In 1902, a nineteen-year-old aspiring poet named Franz Kappus wrote to Rilke, then twenty-six, seeking advice on his poetry. Kappus, a student at a military academy in Vienna similar to the one Rilke had attended, was about to embark on a career as an officer, for which he had little inclination. Touched by the innocence and forthrightness of the ...
In 1902, a nineteen-year-old aspiring poet named Franz Kappus wrote to Rilke, then twenty-six, seeking advice on his poetry. Kappus, a student at a military academy in Vienna similar to the one Rilke had attended, was about to embark on a career as an officer, for which he had little inclination. Touched by the innocence and forthrightness of the student, Rilke responded to Kappus' letter and began an intermittent correspondence that would last until 1908. Letters to a Young Poet collects the ten letters that Rilke wrote to Kappus. A book often encountered in adolescence, it speaks directly to the young. Rilke offers unguarded thoughts on such diverse subjects as creativity, solitude, self-reliance, living with uncertainty, the shallowness of irony, the uselessness of criticism, career choices, sex, love, God, and art. Letters to a Young Poet is, finally, a life manual. Art, Rilke tells the young poet in his final letter to him, is only another way of living. With the same artistry that marks his widely acclaimed translations of Kafka's The Castle and Amerika: The Missing Person, Mark Harman captures the lyrical and spiritual dimensions of Rilke's prose. In his introduction, he provides biographical contexts for the reader and discusses the challenges of translating Rilke. This lovely hardcover edition makes a perfect gift for any young person starting out in life or for those interested in finding a clear articulation of Rilke's thoughts on life and art.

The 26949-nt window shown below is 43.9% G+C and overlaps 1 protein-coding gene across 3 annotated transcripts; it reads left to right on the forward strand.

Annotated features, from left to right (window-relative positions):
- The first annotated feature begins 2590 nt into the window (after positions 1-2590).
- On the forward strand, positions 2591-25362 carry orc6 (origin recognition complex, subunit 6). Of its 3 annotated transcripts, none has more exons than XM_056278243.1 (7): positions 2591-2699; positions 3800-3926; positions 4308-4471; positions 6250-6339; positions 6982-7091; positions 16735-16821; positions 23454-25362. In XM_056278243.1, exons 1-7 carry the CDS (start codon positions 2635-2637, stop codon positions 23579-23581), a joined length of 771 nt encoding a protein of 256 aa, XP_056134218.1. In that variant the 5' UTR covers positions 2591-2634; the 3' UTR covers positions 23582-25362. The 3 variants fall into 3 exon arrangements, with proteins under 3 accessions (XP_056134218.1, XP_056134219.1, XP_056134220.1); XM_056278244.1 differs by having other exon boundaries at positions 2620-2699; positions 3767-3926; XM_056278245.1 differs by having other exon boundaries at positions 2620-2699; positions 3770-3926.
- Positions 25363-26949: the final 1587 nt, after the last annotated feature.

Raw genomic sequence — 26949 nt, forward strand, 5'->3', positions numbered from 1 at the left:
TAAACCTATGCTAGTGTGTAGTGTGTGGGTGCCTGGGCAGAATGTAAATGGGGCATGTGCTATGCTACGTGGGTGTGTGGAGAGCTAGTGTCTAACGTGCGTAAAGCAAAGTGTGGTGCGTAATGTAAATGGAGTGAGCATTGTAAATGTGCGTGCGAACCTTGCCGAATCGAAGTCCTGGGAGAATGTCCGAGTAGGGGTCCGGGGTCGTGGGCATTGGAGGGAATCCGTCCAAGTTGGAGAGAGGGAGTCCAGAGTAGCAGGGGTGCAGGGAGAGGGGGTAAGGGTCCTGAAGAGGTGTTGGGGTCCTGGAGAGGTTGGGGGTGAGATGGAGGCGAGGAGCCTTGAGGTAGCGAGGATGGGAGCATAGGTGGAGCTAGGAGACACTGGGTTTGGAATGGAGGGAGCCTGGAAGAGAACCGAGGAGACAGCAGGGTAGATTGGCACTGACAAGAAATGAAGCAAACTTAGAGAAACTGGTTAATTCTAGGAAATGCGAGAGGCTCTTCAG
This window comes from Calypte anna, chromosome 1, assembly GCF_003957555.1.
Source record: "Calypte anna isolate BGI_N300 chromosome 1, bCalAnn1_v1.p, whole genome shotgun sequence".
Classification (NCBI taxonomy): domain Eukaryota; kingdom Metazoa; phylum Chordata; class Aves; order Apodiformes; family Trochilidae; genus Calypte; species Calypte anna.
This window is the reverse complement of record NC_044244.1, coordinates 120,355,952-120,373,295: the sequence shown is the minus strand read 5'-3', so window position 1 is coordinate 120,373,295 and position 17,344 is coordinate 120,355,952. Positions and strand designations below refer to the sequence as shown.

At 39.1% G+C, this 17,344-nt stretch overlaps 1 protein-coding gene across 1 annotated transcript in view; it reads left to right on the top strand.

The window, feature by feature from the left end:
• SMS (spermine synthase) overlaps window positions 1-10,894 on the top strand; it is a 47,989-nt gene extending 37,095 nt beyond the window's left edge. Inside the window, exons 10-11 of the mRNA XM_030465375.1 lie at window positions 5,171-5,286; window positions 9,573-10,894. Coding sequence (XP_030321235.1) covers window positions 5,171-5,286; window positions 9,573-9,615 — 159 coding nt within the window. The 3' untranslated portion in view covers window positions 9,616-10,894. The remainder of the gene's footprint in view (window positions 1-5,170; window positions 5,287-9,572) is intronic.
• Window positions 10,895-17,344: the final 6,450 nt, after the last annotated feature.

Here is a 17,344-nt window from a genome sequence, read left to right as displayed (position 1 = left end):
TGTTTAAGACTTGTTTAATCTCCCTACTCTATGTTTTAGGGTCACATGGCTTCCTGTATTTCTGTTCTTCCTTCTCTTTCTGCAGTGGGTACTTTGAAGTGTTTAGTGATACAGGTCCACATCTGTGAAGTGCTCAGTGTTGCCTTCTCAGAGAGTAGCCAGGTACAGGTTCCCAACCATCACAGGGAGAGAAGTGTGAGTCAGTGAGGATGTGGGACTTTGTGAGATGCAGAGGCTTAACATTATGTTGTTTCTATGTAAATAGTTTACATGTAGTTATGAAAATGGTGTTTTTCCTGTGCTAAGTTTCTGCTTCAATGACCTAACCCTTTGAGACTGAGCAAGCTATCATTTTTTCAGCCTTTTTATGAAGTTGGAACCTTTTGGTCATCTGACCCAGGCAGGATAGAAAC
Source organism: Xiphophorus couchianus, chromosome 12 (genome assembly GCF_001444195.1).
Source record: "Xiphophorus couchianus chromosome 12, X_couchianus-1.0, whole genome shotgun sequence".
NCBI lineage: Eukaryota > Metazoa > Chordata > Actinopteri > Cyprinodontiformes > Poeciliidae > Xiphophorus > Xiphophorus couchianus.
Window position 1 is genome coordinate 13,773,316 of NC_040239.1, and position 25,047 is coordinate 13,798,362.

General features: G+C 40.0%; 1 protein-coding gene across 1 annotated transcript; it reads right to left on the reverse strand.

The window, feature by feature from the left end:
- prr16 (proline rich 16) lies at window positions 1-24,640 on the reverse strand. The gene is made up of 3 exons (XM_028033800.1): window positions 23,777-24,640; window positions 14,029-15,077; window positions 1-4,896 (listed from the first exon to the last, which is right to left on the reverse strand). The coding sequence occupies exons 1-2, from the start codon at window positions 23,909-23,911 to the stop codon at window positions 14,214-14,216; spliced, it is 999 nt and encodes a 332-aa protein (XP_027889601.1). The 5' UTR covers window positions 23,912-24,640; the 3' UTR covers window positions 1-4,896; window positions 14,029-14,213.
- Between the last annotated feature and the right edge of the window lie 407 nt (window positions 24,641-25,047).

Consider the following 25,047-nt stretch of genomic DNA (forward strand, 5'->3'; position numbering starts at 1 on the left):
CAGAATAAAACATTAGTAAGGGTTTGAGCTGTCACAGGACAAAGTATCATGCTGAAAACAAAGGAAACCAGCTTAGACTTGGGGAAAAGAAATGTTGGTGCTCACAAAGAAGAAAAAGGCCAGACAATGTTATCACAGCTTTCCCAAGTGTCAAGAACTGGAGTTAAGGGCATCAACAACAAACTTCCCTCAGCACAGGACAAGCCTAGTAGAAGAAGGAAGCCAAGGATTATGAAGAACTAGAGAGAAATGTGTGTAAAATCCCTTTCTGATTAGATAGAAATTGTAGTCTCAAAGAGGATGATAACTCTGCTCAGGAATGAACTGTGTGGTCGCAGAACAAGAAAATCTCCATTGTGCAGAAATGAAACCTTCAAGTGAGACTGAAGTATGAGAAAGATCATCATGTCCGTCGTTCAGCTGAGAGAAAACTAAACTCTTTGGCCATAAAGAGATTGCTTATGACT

This book is really inspirational! As an artist, it really helped me see things in myself I never knew were there, and to connect more with my subconcious. If you enjoy this book, also engage yourself in another quick, but wonderful read, "Letters to a Young Artist." It's more current, and set up in the same fashion, just speaks to a the visual crowd.
Aug 16, 2007
Robert Duncan Praised This Book
Robert Duncan, the San Francisco poet, praised Rilke to the skies in his graduate seminar Advanced Poetry workshop (English 204) at San Francisco State in the spring of 1965. Following Robert's lead, this book became my daily companion the entire spring. I was working in the UC Berkeley library and would sneak off into a cubicle in the stacks during breaks and lunch hours to devour Letters to a Young Poet. Highly recommended for young (and older!) writers.
Jul 26, 2007
Solace in solitude
This book pulled me through during my spells of depression. Rilke speaks with utmost warmth and sincerity that is so much akin to a friend. Here are some excerpts from the book.
"Things aren't so tangible and sayable as people would usually have us believe; most experiences are unsayable, they happen in a space that no word has ever entered"
"You are so young, so much before all beginning, and I would like to beg you, dear Sir, as well as I can, to have patience with everything unresolved in your heart and to try to love the questions themselves as if they were locked rooms or books written in a very foreign language. Don't search for the answers, which could not be given to you now, because you would not be able to live them. And the point is, to live everything. Live the questions now. Perhaps then, someday far in the future, you will gradually, without even noticing it, live your way into the answer."
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